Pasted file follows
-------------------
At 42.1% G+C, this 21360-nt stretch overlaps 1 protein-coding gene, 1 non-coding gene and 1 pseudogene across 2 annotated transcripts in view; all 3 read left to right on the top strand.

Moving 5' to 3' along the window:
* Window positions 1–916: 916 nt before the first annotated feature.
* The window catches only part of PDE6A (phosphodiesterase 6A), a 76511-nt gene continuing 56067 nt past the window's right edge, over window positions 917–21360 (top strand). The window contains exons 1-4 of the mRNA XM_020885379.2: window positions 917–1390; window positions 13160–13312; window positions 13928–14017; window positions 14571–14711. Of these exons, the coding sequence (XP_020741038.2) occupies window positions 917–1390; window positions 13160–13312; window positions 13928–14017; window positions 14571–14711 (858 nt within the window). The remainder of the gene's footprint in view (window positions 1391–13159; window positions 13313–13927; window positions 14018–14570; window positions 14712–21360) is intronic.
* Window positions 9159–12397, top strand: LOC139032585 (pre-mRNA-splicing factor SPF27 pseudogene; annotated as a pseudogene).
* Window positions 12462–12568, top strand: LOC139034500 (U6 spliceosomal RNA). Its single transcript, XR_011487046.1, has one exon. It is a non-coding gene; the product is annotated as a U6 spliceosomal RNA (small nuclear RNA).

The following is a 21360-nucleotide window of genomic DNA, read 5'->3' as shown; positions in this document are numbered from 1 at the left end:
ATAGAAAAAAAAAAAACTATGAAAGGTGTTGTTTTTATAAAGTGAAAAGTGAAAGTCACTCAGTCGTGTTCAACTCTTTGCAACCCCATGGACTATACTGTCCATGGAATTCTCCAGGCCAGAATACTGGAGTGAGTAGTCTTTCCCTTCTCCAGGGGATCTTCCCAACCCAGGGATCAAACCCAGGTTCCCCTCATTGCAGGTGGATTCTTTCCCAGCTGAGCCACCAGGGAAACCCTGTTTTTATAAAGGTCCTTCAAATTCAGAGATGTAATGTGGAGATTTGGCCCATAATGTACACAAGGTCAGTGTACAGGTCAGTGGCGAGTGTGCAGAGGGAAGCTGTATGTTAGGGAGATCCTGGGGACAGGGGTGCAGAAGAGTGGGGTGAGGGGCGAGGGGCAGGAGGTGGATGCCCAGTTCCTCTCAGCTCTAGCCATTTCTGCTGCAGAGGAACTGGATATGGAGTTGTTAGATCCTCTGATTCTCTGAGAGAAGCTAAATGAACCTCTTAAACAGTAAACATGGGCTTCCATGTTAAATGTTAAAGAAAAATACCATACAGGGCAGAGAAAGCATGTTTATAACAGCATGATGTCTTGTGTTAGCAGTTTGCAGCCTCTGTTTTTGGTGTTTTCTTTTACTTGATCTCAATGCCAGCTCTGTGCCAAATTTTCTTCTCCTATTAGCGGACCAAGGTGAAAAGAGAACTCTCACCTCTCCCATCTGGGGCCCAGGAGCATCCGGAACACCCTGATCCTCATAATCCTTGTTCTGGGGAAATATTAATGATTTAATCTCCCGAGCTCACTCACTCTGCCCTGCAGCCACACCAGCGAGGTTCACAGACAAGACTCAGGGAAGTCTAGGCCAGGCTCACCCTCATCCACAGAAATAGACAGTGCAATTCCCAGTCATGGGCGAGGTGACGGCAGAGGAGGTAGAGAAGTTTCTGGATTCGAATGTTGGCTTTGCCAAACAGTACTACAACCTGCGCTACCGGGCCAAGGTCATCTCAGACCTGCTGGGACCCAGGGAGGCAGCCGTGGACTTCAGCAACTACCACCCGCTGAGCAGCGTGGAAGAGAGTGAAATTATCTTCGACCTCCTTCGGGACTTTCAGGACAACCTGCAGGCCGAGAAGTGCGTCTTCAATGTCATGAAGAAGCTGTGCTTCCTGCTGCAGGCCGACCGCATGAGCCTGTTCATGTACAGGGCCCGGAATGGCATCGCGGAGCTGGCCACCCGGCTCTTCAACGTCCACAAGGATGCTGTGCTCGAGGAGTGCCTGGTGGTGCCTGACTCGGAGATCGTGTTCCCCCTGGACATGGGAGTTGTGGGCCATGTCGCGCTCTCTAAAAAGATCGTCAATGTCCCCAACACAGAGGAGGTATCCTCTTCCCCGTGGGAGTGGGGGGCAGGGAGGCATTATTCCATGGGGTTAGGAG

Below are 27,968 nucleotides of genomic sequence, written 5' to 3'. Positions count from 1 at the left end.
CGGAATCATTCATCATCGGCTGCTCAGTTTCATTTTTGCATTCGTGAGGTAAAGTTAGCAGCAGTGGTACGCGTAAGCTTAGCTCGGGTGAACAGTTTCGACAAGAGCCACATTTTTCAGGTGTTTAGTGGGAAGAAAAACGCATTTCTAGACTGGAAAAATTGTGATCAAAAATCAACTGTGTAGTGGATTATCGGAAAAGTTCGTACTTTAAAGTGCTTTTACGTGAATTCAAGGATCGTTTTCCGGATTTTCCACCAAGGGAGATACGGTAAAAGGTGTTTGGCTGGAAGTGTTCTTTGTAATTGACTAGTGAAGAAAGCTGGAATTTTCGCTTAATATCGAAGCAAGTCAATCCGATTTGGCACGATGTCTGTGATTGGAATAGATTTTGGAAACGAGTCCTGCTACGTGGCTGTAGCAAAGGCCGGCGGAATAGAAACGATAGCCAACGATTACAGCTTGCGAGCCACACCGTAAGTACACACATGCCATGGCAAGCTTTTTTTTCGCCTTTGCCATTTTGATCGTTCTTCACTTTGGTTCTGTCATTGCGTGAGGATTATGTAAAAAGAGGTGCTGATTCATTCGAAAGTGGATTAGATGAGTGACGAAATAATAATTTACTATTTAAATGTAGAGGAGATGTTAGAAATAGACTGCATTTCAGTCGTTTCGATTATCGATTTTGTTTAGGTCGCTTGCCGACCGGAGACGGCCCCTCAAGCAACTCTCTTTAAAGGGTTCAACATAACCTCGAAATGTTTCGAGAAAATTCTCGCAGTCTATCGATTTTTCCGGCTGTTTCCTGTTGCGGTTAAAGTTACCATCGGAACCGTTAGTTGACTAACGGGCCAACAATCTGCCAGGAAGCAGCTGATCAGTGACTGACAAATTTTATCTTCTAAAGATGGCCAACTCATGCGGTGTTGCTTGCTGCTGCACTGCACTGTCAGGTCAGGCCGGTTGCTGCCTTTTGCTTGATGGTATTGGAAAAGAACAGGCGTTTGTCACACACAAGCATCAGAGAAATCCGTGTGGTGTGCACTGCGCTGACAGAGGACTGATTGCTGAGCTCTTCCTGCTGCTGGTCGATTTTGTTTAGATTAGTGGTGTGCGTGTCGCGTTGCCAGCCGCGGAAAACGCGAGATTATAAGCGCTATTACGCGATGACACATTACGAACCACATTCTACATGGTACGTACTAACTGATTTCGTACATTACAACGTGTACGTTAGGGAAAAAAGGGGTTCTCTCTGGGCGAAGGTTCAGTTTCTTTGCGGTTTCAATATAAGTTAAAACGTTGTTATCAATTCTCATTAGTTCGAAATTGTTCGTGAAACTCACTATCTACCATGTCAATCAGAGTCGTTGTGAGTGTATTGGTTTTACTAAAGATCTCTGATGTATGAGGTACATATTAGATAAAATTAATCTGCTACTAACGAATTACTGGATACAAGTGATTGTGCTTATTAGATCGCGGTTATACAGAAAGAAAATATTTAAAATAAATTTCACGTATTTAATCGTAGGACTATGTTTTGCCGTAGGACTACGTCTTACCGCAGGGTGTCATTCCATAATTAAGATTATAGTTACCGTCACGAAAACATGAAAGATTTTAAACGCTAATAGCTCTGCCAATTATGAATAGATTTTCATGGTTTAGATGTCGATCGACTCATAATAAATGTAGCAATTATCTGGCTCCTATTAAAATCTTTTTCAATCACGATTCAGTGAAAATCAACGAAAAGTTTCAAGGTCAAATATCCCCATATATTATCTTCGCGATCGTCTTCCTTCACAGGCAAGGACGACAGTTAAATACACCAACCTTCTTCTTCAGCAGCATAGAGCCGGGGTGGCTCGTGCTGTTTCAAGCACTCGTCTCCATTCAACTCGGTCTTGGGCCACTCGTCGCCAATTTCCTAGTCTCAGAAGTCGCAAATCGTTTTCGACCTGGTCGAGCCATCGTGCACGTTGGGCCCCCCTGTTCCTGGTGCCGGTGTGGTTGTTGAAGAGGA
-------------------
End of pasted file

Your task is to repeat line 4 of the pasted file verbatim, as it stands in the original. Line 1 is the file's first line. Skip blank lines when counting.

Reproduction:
* The window catches only part of PDE6A (phosphodiesterase 6A), a 76511-nt gene continuing 56067 nt past the window's right edge, over window positions 917–21360 (top strand). The window contains exons 1-4 of the mRNA XM_020885379.2: window positions 917–1390; window positions 13160–13312; window positions 13928–14017; window positions 14571–14711. Of these exons, the coding sequence (XP_020741038.2) occupies window positions 917–1390; window positions 13160–13312; window positions 13928–14017; window positions 14571–14711 (858 nt within the window). The remainder of the gene's footprint in view (window positions 1391–13159; window positions 13313–13927; window positions 14018–14570; window positions 14712–21360) is intronic.